Nov. 24 (Bloomberg) -- Australian government bonds rallied, sending the benchmark 10-year yield to a record low, after declines in German bunds sparked concern the sovereign-debt crisis will engulf Europe’s largest economy.
The South Pacific nation’s three-year rate extended its drop this month to 83 basis points, poised for its biggest decline since November 2008, before a German report that may show a gauge of business confidence dropped for a fifth month. The Australian dollar rose from a seven-week low on speculation investors are buying the currency to diversify assets. New Zealand’s currency rallied from its lowest level in eight months as Asian stocks pared an early drop.
“Investors are unwilling to buy euro-denominated assets because they’re uncertain about what asset they’ll hold in the event of a euro break-up, so they’re diversifying,” said Matthew Johnson, an interest-rate strategist at UBS AG in Sydney. “Both Australian and New Zealand bonds are seeing a good bid on account of that.”
The yield on Australia’s 5.75 percent note due May 2021 fell as much as 10 basis points to 3.806 percent, before standing at 3.87 percent as of 5 p.m. in Sydney. The three-year yield fell two basis points to 3.05 percent after earlier touching 2.97 percent, its lowest since February 2009.
The MSCI Asia Pacific Index declined 0.2 percent, after earlier losing 0.7 percent. The Standard & Poor’s 500 Index fell 2.2 percent yesterday.
German Bonds, Confidence
Germany failed to get bids for 35 percent of the 10-year bonds offered for sale yesterday. The yield on its 2.25 percent securities maturing in September 2021 climbed 16 basis points to 2.08 percent, the highest since Oct. 28 based on closing levels.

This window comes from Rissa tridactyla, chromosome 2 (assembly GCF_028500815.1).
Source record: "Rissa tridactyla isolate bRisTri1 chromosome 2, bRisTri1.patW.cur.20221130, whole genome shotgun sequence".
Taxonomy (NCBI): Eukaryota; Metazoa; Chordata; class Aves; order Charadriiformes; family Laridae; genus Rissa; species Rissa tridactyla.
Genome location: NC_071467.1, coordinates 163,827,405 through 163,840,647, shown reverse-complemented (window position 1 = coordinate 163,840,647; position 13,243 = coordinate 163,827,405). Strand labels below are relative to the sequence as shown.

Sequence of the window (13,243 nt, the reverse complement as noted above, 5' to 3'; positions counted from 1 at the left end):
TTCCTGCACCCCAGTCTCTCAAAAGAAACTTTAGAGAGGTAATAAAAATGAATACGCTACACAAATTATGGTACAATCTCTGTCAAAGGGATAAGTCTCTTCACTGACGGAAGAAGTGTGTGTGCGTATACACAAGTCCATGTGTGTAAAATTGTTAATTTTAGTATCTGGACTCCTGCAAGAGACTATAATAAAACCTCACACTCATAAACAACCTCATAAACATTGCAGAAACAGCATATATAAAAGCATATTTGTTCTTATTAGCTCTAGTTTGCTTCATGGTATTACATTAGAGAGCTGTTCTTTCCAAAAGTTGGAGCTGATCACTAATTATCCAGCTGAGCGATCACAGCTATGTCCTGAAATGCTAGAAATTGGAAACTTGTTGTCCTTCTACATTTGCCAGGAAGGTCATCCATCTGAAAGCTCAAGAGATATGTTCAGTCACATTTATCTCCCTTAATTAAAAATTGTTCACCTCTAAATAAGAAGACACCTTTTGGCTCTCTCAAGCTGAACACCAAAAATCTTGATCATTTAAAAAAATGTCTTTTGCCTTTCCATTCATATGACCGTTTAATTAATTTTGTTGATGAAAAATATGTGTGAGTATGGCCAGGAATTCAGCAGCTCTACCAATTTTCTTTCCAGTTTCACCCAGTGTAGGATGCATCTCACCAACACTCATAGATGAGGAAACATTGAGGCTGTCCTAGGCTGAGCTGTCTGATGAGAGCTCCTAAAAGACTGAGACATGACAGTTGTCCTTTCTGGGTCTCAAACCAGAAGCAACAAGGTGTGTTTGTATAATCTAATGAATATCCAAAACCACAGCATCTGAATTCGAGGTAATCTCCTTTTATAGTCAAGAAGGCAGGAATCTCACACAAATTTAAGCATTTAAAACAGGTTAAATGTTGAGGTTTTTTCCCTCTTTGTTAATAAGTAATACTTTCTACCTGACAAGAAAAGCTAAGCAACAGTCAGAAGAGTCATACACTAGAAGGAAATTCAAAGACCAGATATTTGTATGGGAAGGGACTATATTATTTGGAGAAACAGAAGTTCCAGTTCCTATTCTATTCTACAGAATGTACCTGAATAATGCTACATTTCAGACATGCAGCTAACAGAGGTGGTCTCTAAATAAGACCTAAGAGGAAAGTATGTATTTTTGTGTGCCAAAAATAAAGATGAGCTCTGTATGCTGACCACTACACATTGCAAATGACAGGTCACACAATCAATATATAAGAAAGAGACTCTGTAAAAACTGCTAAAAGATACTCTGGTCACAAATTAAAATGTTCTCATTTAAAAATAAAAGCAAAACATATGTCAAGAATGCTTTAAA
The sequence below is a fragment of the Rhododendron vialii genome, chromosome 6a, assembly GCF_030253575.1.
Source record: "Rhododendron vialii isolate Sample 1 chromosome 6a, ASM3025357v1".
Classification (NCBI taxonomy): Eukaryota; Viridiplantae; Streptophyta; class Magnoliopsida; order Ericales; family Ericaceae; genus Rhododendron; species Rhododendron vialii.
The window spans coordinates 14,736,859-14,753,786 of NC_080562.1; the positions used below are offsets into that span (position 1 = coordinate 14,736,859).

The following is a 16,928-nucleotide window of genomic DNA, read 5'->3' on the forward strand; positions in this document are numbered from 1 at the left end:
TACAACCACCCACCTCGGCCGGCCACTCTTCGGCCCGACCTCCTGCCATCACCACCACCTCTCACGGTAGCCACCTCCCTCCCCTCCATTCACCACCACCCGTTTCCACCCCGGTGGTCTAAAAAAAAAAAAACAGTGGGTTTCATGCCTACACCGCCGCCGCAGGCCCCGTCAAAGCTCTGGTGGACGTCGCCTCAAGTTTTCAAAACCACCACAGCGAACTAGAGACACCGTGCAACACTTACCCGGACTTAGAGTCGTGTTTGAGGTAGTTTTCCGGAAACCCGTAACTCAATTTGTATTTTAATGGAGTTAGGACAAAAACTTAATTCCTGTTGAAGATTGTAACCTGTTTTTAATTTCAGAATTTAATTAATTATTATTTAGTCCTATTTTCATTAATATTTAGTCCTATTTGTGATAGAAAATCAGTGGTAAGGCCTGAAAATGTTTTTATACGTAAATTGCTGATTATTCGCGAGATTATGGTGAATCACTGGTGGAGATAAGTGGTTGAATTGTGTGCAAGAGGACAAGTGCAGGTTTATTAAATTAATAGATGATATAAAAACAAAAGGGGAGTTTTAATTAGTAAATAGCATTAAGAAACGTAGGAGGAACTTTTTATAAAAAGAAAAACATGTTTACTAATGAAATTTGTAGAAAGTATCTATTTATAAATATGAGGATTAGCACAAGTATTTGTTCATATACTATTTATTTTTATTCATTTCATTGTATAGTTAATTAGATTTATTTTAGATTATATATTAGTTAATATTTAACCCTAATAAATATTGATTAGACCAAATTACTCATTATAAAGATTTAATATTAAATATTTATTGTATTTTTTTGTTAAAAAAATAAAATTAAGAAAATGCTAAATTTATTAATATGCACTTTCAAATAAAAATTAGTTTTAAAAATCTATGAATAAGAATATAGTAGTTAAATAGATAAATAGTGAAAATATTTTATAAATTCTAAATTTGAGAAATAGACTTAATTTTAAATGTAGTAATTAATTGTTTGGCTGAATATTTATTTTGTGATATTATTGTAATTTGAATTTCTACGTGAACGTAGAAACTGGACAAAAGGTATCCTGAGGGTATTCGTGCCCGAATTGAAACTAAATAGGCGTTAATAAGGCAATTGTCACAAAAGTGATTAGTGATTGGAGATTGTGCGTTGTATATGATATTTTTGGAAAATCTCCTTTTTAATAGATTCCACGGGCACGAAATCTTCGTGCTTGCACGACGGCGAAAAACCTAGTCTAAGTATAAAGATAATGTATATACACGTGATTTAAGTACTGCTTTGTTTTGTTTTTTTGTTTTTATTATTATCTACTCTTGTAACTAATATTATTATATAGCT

The Ifo institute’s business climate index for Germany dropped to 105.2 in November, the lowest since March 2010, according to the median forecast of economists in a Bloomberg News survey. The Munich-based group will release the data today.
The Australian dollar reversed a three-day decline on prospects investors are buying the currency in a bid to diversify their holdings amid Europe’s fiscal crisis.
“You are seeing a very, very modest bounce in some of the higher-yielding currencies,” said Callum Henderson, global head of foreign-exchange research in Singapore at Standard Chartered Plc. “The Australian dollar, like other commodity currencies, continues to benefit to some degree from reserve diversification.”
The so-called Aussie gained 0.3 percent to 97.15 U.S. cents from yesterday, when it slid 1.5 percent and touched 96.64 cents, the weakest level since Oct. 6. It fetched 74.95 yen from 74.90.
The Australian dollar’s 14-day relative strength index versus the greenback was at 33.04, approaching the 30 level that signals to some traders an asset’s price has fallen too quickly and may be set to reverse direction. The New Zealand currency’s RSI versus its U.S. counterpart was at 30.6.
Risk currencies such as the Australian and New Zealand dollars will be lower toward the end of the year, Henderson said.
New Zealand’s dollar rose 0.3 percent to 74.24 U.S. cents after sliding 1 percent in New York yesterday, when it fell to as low as 73.86. That’s the least since March 23. The so-called kiwi traded at 57.26 yen from 57.22 yen.
The nation’s two-year swap rate, a fixed payment made to receive floating rates, was at 2.64 percent after earlier falling to a record low of 2.60 percent.
New Zealand’s imports exceeded exports by NZ$282 million ($209.7 million), from a revised NZ$789 million deficit in September, Statistics New Zealand said today in Wellington. The median estimate in a Bloomberg News survey of nine economists was for a NZ$450 million shortfall.
--Editors: Jonathan Annells, Nate Hosoda
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